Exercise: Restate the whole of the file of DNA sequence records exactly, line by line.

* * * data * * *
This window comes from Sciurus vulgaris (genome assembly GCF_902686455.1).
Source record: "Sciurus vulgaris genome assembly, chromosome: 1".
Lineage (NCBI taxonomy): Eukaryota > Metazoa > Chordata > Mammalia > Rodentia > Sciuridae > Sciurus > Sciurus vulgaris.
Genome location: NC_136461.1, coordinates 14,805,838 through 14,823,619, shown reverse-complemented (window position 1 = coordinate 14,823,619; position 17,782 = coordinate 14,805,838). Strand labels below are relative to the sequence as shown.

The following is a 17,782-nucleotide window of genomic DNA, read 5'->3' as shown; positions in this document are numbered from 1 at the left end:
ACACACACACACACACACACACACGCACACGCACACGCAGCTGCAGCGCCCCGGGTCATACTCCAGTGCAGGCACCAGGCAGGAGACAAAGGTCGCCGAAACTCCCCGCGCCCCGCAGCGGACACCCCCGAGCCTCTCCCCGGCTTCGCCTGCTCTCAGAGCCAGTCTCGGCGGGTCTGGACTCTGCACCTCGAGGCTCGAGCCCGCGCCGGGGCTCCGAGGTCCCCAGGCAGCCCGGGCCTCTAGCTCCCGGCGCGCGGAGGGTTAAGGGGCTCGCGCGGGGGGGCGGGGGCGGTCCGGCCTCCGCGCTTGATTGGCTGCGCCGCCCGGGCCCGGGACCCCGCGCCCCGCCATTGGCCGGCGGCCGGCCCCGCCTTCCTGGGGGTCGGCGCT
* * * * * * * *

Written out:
This window comes from Sciurus vulgaris (genome assembly GCF_902686455.1).
Source record: "Sciurus vulgaris genome assembly, chromosome: 1".
Lineage (NCBI taxonomy): Eukaryota > Metazoa > Chordata > Mammalia > Rodentia > Sciuridae > Sciurus > Sciurus vulgaris.
Genome location: NC_136461.1, coordinates 14,805,838 through 14,823,619, shown reverse-complemented (window position 1 = coordinate 14,823,619; position 17,782 = coordinate 14,805,838). Strand labels below are relative to the sequence as shown.

The following is a 17,782-nucleotide window of genomic DNA, read 5'->3' as shown; positions in this document are numbered from 1 at the left end:
ACACACACACACACACACACACACGCACACGCACACGCAGCTGCAGCGCCCCGGGTCATACTCCAGTGCAGGCACCAGGCAGGAGACAAAGGTCGCCGAAACTCCCCGCGCCCCGCAGCGGACACCCCCGAGCCTCTCCCCGGCTTCGCCTGCTCTCAGAGCCAGTCTCGGCGGGTCTGGACTCTGCACCTCGAGGCTCGAGCCCGCGCCGGGGCTCCGAGGTCCCCAGGCAGCCCGGGCCTCTAGCTCCCGGCGCGCGGAGGGTTAAGGGGCTCGCGCGGGGGGGCGGGGGCGGTCCGGCCTCCGCGCTTGATTGGCTGCGCCGCCCGGGCCCGGGACCCCGCGCCCCGCCATTGGCCGGCGGCCGGCCCCGCCTTCCTGGGGGTCGGCGCT